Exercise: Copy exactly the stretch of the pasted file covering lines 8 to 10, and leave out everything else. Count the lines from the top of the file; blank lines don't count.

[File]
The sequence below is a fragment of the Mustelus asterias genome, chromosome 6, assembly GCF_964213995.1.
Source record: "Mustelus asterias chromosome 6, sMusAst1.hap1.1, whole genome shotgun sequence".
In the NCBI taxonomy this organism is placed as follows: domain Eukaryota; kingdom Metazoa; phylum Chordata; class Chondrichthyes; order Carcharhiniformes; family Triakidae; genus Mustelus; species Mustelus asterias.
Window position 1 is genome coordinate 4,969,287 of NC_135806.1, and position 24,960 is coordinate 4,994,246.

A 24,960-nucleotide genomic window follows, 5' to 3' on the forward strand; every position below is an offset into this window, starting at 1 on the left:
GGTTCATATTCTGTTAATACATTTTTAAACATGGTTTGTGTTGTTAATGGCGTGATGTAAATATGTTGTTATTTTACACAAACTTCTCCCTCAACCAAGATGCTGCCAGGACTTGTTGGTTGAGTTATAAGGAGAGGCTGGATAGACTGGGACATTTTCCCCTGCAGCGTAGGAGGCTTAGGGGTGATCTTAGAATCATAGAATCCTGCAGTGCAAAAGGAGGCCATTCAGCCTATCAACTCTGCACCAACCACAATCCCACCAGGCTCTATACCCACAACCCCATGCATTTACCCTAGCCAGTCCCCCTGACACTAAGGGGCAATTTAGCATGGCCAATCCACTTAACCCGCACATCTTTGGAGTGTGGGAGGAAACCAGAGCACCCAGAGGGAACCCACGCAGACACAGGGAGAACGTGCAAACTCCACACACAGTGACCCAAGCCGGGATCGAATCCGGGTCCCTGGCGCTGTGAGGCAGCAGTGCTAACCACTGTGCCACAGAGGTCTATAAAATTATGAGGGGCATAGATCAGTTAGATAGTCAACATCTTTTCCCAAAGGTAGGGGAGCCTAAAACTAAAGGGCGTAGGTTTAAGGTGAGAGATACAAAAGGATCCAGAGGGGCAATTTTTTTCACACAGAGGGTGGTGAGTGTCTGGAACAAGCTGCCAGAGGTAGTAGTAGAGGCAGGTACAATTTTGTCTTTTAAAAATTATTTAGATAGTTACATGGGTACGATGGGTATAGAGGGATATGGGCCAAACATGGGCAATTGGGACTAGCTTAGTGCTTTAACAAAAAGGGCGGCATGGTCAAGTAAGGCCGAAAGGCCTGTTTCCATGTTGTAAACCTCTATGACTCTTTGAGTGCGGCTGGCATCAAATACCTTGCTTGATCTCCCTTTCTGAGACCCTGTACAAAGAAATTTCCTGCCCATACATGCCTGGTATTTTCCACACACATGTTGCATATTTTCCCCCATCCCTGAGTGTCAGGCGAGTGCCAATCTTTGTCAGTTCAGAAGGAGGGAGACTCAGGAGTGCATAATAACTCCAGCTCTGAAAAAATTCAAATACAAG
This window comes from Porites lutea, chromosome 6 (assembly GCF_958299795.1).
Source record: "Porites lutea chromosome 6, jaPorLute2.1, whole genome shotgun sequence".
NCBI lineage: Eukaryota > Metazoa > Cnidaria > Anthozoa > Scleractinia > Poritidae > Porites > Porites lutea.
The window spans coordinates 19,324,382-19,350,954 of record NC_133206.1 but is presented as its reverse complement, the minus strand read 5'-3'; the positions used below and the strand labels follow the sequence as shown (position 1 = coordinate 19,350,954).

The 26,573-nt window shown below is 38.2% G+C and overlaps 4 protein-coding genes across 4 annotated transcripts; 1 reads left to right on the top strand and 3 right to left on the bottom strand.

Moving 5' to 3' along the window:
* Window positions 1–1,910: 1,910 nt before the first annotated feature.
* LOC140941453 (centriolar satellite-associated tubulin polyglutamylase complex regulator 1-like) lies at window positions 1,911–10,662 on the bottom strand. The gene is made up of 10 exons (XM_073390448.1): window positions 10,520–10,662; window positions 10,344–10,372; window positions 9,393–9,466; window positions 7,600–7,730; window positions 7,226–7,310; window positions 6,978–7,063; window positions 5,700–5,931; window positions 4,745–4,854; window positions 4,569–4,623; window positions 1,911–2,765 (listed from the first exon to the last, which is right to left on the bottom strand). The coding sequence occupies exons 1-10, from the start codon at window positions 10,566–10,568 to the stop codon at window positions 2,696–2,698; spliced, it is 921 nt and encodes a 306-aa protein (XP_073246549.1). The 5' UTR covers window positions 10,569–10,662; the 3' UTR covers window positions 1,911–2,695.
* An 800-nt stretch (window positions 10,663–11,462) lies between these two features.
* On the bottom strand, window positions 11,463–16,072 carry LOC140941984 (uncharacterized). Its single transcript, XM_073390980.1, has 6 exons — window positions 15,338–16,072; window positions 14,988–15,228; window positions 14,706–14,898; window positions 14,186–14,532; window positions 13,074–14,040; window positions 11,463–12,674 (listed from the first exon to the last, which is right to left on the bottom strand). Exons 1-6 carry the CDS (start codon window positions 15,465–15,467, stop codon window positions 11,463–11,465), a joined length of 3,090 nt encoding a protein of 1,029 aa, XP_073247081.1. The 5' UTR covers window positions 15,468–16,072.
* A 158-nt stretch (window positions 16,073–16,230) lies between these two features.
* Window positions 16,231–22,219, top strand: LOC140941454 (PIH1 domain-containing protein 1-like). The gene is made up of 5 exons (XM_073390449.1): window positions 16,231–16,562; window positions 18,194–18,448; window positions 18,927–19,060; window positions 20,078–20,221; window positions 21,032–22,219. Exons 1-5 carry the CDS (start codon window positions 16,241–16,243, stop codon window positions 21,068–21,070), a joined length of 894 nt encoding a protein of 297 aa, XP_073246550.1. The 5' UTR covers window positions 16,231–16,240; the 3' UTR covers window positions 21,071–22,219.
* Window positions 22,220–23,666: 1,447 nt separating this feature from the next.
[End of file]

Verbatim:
Source record: "Porites lutea chromosome 6, jaPorLute2.1, whole genome shotgun sequence".
NCBI lineage: Eukaryota > Metazoa > Cnidaria > Anthozoa > Scleractinia > Poritidae > Porites > Porites lutea.
The window spans coordinates 19,324,382-19,350,954 of record NC_133206.1 but is presented as its reverse complement, the minus strand read 5'-3'; the positions used below and the strand labels follow the sequence as shown (position 1 = coordinate 19,350,954).